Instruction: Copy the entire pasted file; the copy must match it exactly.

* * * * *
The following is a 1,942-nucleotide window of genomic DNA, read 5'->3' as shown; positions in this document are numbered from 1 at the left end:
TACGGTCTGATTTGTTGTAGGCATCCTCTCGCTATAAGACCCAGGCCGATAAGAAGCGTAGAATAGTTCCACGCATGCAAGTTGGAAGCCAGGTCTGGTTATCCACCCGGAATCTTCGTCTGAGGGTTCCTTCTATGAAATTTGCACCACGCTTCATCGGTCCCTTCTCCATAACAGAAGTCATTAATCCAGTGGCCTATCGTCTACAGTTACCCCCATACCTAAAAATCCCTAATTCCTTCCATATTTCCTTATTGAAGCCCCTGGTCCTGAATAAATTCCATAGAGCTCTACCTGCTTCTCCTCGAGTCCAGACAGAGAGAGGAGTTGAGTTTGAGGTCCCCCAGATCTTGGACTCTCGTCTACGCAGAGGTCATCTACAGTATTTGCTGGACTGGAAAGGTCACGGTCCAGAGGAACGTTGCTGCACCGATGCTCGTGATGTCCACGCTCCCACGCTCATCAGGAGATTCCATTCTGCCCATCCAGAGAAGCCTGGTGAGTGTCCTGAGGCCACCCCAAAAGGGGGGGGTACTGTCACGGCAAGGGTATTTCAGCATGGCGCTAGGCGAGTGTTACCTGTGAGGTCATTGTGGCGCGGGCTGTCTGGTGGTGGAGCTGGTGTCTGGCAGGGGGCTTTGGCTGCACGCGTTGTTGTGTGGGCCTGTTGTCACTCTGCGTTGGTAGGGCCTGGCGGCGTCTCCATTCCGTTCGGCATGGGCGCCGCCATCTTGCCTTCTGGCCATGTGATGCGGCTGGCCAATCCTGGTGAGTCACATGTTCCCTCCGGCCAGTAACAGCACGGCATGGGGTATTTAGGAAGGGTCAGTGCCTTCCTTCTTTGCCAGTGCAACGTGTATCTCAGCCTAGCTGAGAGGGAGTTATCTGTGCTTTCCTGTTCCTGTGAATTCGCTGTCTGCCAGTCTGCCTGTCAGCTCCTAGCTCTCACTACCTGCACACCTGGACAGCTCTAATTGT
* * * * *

The following is a 1,942-nucleotide window of genomic DNA, read 5'->3' as shown; positions in this document are numbered from 1 at the left end:
TACGGTCTGATTTGTTGTAGGCATCCTCTCGCTATAAGACCCAGGCCGATAAGAAGCGTAGAATAGTTCCACGCATGCAAGTTGGAAGCCAGGTCTGGTTATCCACCCGGAATCTTCGTCTGAGGGTTCCTTCTATGAAATTTGCACCACGCTTCATCGGTCCCTTCTCCATAACAGAAGTCATTAATCCAGTGGCCTATCGTCTACAGTTACCCCCATACCTAAAAATCCCTAATTCCTTCCATATTTCCTTATTGAAGCCCCTGGTCCTGAATAAATTCCATAGAGCTCTACCTGCTTCTCCTCGAGTCCAGACAGAGAGAGGAGTTGAGTTTGAGGTCCCCCAGATCTTGGACTCTCGTCTACGCAGAGGTCATCTACAGTATTTGCTGGACTGGAAAGGTCACGGTCCAGAGGAACGTTGCTGCACCGATGCTCGTGATGTCCACGCTCCCACGCTCATCAGGAGATTCCATTCTGCCCATCCAGAGAAGCCTGGTGAGTGTCCTGAGGCCACCCCAAAAGGGGGGGGTACTGTCACGGCAAGGGTATTTCAGCATGGCGCTAGGCGAGTGTTACCTGTGAGGTCATTGTGGCGCGGGCTGTCTGGTGGTGGAGCTGGTGTCTGGCAGGGGGCTTTGGCTGCACGCGTTGTTGTGTGGGCCTGTTGTCACTCTGCGTTGGTAGGGCCTGGCGGCGTCTCCATTCCGTTCGGCATGGGCGCCGCCATCTTGCCTTCTGGCCATGTGATGCGGCTGGCCAATCCTGGTGAGTCACATGTTCCCTCCGGCCAGTAACAGCACGGCATGGGGTATTTAGGAAGGGTCAGTGCCTTCCTTCTTTGCCAGTGCAACGTGTATCTCAGCCTAGCTGAGAGGGAGTTATCTGTGCTTTCCTGTTCCTGTGAATTCGCTGTCTGCCAGTCTGCCTGTCAGCTCCTAGCTCTCACTACCTGCACACCTGGACAGCTCTAATTGT